Viewed with the right perspective, the law can offer some of the best opportunities to help people who are hurting and to temper and resolve human conflict.12 If we view our professional role as a high calling, as a place where our deep gladness meets the world’s deep hunger, then we may find in the act of helping people solve their problems a value that transcends our fluctuating material rewards.13 Blooming where we are planted, we may find that we are called to serve as instruments of justice and love—sometimes love as tough as Uncle Leonard’s—in whatever workday roles we hold. Prosecutors and defense lawyers are called not only to serve the positions of state and defendant, but to help assure that wrongdoers—and only wrongdoers—are punished, and that punishment justly fits the offense and the offender. Judges are called to firmly, fairly and impartially administer justice in their communities in a manner that respects the humanity of all who come before them. Personal injury lawyers can enforce responsibility and accountability of those who carelessly cause harm, while helping clients regain the dignity and independence that has been diminished by injury or the untimely death of a family member. Insurance defense lawyers may protect corporate resources from baseless claims, while encouraging their clients to fairly resolve cases that have merit. Estate planners assist and encourage their clients’ stewardship and love for their families and communities. Corporate lawyers may see themselves as called to structure entities and transactions that help create jobs and economic growth. Intellectual property lawyers safeguard the fruit of innovation that is essential to progress and prosperity. Real estate lawyers may be called to help families, businesses and communities secure a physical environment that promotes growth and productivity. Small town lawyers practicing “front door law”—whatever comes in the front door—may have the best opportunities to positively impact the lives of both their clients and their communities.14 The potential examples are as varied as the legal profession itself.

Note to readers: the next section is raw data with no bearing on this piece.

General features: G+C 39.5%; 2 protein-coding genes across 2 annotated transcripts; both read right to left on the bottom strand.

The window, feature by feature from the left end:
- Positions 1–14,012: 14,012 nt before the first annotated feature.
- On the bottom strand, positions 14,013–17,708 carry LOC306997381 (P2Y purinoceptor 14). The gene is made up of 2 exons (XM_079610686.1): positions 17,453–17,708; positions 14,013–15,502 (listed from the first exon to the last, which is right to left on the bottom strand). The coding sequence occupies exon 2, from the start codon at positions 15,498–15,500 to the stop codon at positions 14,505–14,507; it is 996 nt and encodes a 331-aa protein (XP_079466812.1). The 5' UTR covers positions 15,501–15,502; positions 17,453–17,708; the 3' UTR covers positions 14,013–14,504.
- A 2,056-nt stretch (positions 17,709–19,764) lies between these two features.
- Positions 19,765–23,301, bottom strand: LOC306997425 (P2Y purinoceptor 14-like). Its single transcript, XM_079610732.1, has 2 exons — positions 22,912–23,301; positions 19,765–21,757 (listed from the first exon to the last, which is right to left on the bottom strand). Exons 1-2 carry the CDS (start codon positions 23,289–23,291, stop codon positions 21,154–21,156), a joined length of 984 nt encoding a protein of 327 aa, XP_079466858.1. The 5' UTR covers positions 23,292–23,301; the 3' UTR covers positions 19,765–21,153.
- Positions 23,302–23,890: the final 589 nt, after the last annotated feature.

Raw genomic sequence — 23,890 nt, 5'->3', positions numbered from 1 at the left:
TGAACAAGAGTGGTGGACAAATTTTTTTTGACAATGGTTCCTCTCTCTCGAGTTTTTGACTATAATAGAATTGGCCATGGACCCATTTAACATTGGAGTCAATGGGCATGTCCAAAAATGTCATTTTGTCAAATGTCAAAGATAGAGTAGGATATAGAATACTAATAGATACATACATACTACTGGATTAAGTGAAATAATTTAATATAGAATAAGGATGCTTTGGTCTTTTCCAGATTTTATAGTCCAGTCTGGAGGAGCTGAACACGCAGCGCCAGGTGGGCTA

Compared to the infinite scale and complexity of the universe, our lives seem trivial and limited. But in this snippet of time and space we occupy, we are called to interpret the moral order of creation into pragmatic, common sense legal solutions for the messy problems presented to us, and to use our skills to temper the chaos to which human nature gives rise.15 Being able to recognize this calling and our peace-making and problem-solving abilities may allow us to regain, and live with, a sense of passion and purpose.

Through it all, we should be thankful for the opportunity to work and serve in the law, rekindling a more mature and probably less self-important version of whatever first inspired us to pursue legal careers. Laying aside elitist pretensions of professional arrogance, we can pursue more conscientious and effective relationships with clients and colleagues. 16 In the words of the prophet Micah, we should seek to “do justice, love kindness and walk humbly with our God.”17 In so doing, we should prudently seek practical and effective ways in which we can no longer conform to the flawed patterns of this world, and can instead be transformed by the renewal of our minds.18

Perhaps more in lean years than in fat years, we in the legal profession have the opportunity to serve justice, to renew our commitment to the Constitution’s promise of justice for all and to strengthen the best traditions of the justice system as the essential infrastructure of liberty and prosperity. In our brief time, we must do our part to restore the traditional leadership role of the legal profession as a pillar of our communities, our state and country, and in so doing, help to reverse national decline and usher in what Lincoln called “a new birth of freedom.”19

When I return to Mentone and walk among the graves of strong forbearers who followed their own callings—my great-grandfather the builder and farmer who helped found a church and a school, my grandfather the minister and builder, my father the educator, and Uncle Leonard who issued that stark warning—I pray that before the end I might prove worthy of them and of the calling I follow in the law.